If passed in its current form, the Online Safety Bill would make the United Kingdom the first liberal democracy to require the routine scanning of people’s private chat messages, including chats secured by end-to-end encryption like WhatsApp and Signal. Implementing what is known as ‘client-side scanning’ to monitor users would likely violate UK and international human rights law.
ARTICLE 19 joined over 80 civil society organisations, academics, and cyber experts in raising alarm about the Online Safety Bill as it currently stands and in urging the UK government to remove end-to-end encrypted services from the scope of the Bill. Privacy is an essential element for people’s security online, especially for young people, activists, human rights defenders, lawyers, doctors, and journalists. Protected in Article 17 of the International Covenant on Civil and Political Rights, privacy also underpins the right to free expression and ensures that people can receive and transmit information securely without fear of being monitored or retaliated against.
The powers in the Bill could mean that the 40 million people relying on secure messaging services in the UK would have to download technology to their phones that would allow private messages to be scanned. This technology, known as client-side scanning (which has been heavily criticised by experts), will turn chats into spaces that are dangerous for privacy, security, and free expression. The UK government asserts that client-side scanning will not compromise privacy, but Ross Anderson, professor of Security Engineering at Cambridge University and Edinburgh University, succinctly noted: ‘The idea that you can do surveillance while respecting privacy is just magical thinking.’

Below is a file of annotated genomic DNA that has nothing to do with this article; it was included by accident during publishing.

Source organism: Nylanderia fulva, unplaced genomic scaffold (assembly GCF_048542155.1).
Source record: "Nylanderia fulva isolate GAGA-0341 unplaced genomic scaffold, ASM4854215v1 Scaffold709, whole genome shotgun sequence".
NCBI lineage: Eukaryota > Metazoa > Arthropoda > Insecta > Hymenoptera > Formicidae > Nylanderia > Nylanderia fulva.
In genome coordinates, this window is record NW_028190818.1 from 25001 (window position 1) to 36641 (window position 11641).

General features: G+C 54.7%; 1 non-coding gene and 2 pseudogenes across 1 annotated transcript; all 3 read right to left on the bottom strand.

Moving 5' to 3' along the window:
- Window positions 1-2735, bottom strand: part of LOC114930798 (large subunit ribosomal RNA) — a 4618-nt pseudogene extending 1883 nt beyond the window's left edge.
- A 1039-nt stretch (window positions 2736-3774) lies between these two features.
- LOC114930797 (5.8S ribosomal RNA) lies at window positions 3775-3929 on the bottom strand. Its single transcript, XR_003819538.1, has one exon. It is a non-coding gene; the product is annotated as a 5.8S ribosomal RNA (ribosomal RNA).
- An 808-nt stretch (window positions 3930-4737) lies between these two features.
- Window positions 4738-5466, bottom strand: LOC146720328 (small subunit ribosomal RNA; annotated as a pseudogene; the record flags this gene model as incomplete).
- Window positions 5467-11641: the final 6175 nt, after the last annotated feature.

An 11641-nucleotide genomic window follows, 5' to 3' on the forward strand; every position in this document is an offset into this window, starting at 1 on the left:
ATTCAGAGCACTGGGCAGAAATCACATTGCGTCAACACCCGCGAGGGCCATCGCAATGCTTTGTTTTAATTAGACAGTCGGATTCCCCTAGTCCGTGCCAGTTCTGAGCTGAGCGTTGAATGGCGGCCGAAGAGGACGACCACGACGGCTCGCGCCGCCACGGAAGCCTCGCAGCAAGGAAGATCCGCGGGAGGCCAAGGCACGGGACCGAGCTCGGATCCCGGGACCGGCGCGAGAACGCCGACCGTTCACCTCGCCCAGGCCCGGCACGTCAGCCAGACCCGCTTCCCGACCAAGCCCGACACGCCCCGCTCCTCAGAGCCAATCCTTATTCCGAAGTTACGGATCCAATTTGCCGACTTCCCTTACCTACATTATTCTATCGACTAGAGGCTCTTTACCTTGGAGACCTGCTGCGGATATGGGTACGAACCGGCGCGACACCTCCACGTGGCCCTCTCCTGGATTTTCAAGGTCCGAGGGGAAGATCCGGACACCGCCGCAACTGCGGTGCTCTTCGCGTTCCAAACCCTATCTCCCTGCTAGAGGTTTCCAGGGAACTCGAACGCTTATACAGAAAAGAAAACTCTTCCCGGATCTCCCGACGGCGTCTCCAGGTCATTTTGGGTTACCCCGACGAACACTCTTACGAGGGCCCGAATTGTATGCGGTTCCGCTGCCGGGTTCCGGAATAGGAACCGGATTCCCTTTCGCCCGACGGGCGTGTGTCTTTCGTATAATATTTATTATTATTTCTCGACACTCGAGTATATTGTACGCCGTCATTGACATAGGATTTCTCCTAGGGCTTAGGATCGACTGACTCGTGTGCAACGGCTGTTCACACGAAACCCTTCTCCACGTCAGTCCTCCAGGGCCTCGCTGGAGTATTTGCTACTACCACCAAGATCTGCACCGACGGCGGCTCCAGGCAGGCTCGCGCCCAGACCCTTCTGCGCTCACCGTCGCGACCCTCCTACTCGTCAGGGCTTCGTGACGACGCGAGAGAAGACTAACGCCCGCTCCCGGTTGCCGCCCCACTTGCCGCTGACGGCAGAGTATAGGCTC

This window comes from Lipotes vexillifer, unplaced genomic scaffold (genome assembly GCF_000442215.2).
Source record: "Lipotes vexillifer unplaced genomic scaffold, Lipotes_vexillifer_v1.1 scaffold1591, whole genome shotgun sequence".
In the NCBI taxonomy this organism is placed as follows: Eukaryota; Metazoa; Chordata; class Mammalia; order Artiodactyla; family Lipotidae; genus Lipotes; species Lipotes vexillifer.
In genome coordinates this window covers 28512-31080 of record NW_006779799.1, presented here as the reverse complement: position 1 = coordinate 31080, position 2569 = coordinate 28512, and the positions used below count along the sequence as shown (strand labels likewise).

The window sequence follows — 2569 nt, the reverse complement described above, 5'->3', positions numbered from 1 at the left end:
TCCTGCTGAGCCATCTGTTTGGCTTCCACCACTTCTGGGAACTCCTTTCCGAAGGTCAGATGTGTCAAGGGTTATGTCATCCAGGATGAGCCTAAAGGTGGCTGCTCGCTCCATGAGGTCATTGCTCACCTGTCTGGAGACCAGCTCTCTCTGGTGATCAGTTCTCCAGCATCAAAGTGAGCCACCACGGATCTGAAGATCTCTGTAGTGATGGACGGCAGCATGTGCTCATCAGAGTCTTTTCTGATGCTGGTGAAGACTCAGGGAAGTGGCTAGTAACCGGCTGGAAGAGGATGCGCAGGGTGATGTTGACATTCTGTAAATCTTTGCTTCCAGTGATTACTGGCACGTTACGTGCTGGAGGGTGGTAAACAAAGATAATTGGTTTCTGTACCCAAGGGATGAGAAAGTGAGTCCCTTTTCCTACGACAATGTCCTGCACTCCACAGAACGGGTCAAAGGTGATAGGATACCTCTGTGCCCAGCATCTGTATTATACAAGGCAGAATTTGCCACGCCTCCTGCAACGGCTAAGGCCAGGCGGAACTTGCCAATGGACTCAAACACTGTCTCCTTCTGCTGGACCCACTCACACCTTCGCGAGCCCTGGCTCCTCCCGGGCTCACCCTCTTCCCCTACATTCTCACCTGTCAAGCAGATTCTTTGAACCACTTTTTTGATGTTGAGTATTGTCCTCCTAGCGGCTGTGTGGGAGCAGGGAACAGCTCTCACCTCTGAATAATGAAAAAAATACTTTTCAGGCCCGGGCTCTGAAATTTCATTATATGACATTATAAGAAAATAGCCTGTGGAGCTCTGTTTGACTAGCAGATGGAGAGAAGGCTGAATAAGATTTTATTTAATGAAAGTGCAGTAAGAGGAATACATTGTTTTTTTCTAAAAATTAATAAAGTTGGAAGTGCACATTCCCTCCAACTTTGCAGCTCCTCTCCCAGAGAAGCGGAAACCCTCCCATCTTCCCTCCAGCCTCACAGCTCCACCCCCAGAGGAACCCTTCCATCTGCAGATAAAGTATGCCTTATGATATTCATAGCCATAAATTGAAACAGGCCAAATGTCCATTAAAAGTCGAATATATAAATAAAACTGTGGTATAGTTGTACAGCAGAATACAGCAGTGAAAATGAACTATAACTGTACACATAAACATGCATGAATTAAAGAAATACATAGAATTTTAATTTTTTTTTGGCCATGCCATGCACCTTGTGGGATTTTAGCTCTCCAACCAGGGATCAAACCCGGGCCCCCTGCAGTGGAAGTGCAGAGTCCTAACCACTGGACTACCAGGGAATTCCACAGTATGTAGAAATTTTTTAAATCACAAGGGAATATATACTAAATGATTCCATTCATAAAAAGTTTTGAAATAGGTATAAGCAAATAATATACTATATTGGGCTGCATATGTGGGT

Not only will the monitoring of encrypted chats endanger users throughout the UK and those they are connected with, but mandating surveillance of citizens in the name of online safety gives hostile and abusive regimes an excuse to do the same. The UK would set a dangerous standard by passing the Online Safety Bill as it stands and put rights-based approaches to security at risk.
ARTICLE 19 has repeatedly called for a radical overhaul of the Online Safety Bill and for bringing it in line with human rights standards. This includes protecting privacy on encrypted platforms for all users.